6. Child Sexual Abuse
In the final vignette, the child protagonist, Katrina experiences uncomfortable ‘hugging’ and ‘kissing’ from her mother’s partner Mike, who also enters the room whilst she is undressing. Katrina is an only child who is subject to predation by ‘mum’s boyfriend’. Many children recognised the conflict and isolation that this particular dynamic created for Katrina and the difficulty that she faced over who she might tell.
Some children interpreted Mike’s ‘hugging’ and ‘kissing’ as over-friendliness, or fatherliness, and his behaviour as ‘impolite’. Very few recognised his sinister actions; those that did called him a ‘pervert’ or ‘child-abuser’. These mixed responses show that Mike’s actions are open to interpretation. Children’s readings of this vignette are discussed in more detail elsewhere (Davies 2015, p. 124
), but here I focus on who children trusted to tell. Their accounts only discussed few trusted adults who might be told of this abuse, and those adults included family members (dads, grandparents, aunts, uncles). Many children assumed that a mother who was romantically involved with the perpetrator would disbelieve their child’s disclosure. Lilly (age 8) said: ‘If your mum really doesn’t want her boyfriend to go, she won’t do nothing at all.’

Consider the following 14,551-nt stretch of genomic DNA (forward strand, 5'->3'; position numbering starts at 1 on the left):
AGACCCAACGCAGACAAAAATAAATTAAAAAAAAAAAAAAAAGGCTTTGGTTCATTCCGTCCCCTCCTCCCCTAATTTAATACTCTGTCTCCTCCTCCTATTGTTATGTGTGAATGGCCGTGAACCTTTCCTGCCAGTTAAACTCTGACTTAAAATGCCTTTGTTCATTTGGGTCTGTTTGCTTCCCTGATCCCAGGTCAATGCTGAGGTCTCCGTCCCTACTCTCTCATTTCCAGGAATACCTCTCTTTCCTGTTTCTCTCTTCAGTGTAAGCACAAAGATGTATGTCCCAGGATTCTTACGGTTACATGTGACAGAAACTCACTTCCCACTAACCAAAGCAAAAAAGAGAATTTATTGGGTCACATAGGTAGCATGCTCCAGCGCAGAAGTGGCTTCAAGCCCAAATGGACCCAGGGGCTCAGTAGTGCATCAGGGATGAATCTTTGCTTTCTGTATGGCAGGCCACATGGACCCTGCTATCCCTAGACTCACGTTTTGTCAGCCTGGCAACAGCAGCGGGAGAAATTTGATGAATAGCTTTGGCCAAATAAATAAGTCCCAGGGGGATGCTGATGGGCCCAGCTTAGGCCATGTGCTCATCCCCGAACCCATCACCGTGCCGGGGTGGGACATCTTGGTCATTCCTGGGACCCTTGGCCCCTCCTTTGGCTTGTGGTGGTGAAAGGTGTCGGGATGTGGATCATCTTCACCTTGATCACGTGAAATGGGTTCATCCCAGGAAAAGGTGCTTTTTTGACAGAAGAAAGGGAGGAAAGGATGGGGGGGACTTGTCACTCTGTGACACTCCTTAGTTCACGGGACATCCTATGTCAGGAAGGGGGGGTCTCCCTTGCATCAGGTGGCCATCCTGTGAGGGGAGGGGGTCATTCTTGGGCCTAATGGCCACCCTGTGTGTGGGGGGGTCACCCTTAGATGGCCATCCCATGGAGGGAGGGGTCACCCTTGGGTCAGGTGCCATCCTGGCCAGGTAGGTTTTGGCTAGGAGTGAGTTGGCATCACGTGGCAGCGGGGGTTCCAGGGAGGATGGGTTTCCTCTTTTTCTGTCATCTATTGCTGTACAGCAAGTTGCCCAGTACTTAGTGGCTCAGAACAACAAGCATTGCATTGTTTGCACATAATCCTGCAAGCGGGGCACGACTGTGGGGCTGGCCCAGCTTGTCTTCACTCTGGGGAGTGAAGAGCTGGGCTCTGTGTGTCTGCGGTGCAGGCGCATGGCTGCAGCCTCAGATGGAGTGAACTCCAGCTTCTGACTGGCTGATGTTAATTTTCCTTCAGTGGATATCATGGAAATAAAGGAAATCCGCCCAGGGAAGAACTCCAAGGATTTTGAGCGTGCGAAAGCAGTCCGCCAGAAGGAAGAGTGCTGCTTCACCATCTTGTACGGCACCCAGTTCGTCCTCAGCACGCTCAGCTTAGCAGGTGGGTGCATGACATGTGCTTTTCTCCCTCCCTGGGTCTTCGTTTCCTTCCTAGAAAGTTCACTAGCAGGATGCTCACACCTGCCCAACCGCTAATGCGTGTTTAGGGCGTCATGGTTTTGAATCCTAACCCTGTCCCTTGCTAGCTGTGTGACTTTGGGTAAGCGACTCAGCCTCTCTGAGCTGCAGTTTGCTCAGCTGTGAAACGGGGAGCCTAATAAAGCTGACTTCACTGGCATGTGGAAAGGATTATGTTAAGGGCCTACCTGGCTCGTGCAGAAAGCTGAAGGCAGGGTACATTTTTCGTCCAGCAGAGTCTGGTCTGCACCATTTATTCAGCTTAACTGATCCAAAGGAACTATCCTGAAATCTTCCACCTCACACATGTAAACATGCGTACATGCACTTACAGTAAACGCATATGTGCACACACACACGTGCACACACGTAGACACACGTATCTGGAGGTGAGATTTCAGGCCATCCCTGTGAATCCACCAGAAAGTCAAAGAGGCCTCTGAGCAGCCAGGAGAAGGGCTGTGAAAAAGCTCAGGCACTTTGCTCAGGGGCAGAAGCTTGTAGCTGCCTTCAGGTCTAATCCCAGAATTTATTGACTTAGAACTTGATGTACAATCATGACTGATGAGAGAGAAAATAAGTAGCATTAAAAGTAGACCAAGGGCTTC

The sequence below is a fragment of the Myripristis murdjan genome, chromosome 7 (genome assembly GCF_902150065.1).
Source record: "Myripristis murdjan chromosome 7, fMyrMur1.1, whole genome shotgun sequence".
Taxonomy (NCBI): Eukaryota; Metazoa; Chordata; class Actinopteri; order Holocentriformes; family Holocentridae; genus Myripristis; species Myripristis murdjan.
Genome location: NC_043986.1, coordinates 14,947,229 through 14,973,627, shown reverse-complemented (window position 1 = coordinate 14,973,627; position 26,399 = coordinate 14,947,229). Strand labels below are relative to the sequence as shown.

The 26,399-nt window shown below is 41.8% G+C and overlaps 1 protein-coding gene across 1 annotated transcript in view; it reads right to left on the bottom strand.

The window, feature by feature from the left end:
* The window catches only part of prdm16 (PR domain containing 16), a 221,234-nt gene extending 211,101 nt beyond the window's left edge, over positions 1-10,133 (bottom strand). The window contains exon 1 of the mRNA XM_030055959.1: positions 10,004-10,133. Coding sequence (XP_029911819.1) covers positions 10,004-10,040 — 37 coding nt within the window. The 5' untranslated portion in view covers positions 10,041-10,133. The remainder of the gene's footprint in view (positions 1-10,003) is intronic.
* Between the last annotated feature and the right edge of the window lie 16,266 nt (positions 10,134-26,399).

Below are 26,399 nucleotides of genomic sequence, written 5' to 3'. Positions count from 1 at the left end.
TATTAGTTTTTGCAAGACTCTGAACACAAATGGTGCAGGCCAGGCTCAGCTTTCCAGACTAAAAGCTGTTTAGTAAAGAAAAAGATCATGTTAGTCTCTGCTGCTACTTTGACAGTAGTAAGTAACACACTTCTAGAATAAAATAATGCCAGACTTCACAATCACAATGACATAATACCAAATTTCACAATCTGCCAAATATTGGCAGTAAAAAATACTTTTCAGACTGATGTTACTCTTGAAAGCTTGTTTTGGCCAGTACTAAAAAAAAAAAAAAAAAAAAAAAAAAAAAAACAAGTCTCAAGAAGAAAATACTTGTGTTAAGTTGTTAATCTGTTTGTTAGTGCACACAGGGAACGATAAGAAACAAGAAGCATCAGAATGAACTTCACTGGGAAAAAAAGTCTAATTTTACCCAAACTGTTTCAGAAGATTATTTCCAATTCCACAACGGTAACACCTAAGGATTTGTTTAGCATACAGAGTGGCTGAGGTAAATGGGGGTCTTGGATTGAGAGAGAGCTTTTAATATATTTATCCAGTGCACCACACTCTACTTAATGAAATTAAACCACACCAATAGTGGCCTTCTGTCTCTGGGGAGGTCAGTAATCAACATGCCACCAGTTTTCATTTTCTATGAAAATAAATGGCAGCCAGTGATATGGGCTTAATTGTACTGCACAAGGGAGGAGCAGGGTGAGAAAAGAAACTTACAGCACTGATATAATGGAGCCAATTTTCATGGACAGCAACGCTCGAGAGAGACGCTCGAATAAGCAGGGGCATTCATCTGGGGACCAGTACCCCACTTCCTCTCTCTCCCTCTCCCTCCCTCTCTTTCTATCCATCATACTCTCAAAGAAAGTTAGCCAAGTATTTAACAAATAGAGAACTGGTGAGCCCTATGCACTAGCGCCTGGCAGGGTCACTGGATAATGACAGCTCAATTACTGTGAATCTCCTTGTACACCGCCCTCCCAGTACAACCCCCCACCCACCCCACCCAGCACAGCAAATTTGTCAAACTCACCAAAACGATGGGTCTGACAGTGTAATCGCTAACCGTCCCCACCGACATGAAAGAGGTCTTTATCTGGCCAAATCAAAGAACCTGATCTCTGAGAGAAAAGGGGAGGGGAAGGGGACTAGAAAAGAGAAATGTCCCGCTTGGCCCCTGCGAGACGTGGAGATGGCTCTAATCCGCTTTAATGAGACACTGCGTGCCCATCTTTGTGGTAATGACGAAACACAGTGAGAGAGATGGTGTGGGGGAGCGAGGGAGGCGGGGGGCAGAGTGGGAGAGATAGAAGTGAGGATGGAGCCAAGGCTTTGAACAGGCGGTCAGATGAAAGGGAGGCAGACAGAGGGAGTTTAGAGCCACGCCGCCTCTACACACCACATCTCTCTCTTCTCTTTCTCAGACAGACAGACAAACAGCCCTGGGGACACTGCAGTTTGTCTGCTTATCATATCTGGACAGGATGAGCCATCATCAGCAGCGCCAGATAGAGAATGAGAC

This negative expectation that the mother would not listen to or act in the child’s best interests is a reality reported by children in real situations (Moran Ellis and Sunker 2013
). One solution for Lilly and her friend Molly was to accept Mike’s actions and ‘let him do it’. Lilly and Molly (age 9), discussed what they might do in this situation and who they might tell if mum did ‘nothing’. Molly suggested that a child’s grandma would listen, and that she would arrange a visit to her grandmother’s home. Lilly responded that this solution may not be possible for all children. Lilly says:
Some of them [children] don’t have nans. I don’t have my nannies here, I’ve got all of them in Ghana and some of them have gone. I mean some of them have died. You can’t go where they’ve died and tell them because they’re gone … my mum’s dad is still alive and my dad’s one is dead … I would just tell who I know.
Lilly’s response reveals how migrant children might be faced with a more limited personal network to whom they can disclose problems. For first generation migrant children with extended kin in their home countries, they often had reduced available personal networks. The age of the participating children meant that they did not independently contact extended kin abroad. Additionally, for recent migrants, limited linguistic skills posed further challenges in assessing who might be trustworthy, and in articulating problems to those who might help.